Low- energy, low- fat, low red meat, or vegetarian diets may not provide essential micronutrients, including vitamins.  Athletes following the abovementioned diet plans are often deficient in vitamin B12, iron, zinc, selenium, copper, and calcium (Venkatraman, Pendergast, 2002:326).
Vitamin B12, zinc, and iron are the key supplements in treating female athlete triad (disordered eating, amenorrhea and osteoporosis).

Vitamin/mineral supplements enhancing athletic performance

Iron is essential for oxygen delivery to the tissues as a compartment of hemoglobin and myoglobin, and acts as an enzyme cofactor involved in energy production. Adequate iron status is crucial to the optimal physical performance as well as immune function of athletes (Clark et al. 2003:318). Iron- deficiency anemia impairs athletic performance. In this case, iron supplementation together with hematopoietic nutrients additional intake can enhance athletic performance. Iron synergy with hematopoietic nutrients (folate, zinc, cobalamin- vitamin B12, pyroxidine- vitamin B6, ascorbate- vitamin C, tocopherol- vitamin E) can result in improved hematological status, increased VO2max, and increased performance (Colgan 1993:261). In athletes with normal iron status, iron supplementation does not enhance performance.

Conclusion

Essential minerals deficiency, production of oxygen free-radicals and oxidative tissue damage, occurring during exercise, increase need for vitamins (e.g. antioxidants), and minerals in athletes. Although oral vitamin/mineral supplementation can be beneficial, it is usually not necessary. In a well-balanced eating plan, the daily requirements for vitamins and minerals are easily met.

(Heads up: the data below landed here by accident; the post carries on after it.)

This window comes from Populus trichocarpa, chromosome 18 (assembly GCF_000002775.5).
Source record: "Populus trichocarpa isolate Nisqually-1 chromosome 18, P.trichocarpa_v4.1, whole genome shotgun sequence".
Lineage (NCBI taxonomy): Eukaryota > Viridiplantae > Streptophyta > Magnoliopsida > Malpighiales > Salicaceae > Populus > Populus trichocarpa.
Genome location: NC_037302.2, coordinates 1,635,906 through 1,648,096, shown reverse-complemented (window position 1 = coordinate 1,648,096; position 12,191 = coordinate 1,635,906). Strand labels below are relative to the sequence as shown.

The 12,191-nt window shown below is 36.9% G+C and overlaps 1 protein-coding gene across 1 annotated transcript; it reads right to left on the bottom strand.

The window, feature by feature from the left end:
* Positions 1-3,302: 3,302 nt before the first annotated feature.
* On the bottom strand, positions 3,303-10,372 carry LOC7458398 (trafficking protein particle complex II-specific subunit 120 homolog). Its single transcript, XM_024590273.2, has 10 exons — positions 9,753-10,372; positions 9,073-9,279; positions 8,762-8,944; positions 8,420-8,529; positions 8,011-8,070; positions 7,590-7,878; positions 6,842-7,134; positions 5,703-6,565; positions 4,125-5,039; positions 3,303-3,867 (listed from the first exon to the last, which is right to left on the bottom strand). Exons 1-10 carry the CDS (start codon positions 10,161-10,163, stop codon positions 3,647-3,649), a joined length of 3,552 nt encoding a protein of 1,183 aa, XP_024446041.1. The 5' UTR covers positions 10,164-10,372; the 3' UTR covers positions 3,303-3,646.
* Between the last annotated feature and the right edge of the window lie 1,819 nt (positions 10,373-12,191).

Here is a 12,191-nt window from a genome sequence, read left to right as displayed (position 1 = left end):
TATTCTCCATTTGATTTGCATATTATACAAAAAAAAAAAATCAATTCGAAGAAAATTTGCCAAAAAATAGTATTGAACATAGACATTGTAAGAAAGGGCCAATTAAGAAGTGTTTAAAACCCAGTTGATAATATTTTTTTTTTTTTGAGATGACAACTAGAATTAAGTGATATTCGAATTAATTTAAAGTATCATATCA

Vitamin/mineral supplementation can possibly enhance performance only if the performance has been decreased due to micronutrient deficiency (e.g. anemia). If the athlete’s mineral status is normal, supplementation is not going to increase performance.

References

  • Aguilo, Antoni, Fuentespina, Emilia, Tauler, Pere et al. (2004). Antioxidant Diet Supplementation Influences Blood Iron status in Endurance Athletes. International Journal of Sport Nutrition & Exercise Metabolism, 14 (2), (accessed September 20, 2004, from Academic Search Elite database).
  • Cavas, L., Tarhan, L. (2004). Effects of Vitamin- Mineral Supplementation on Cardiac Marker and radical Scavenging Enzymes and MDA Levels in Young Swimmers. . International Journal of Sport Nutrition & Exercise Metabolism, 14 (2), 133- 145.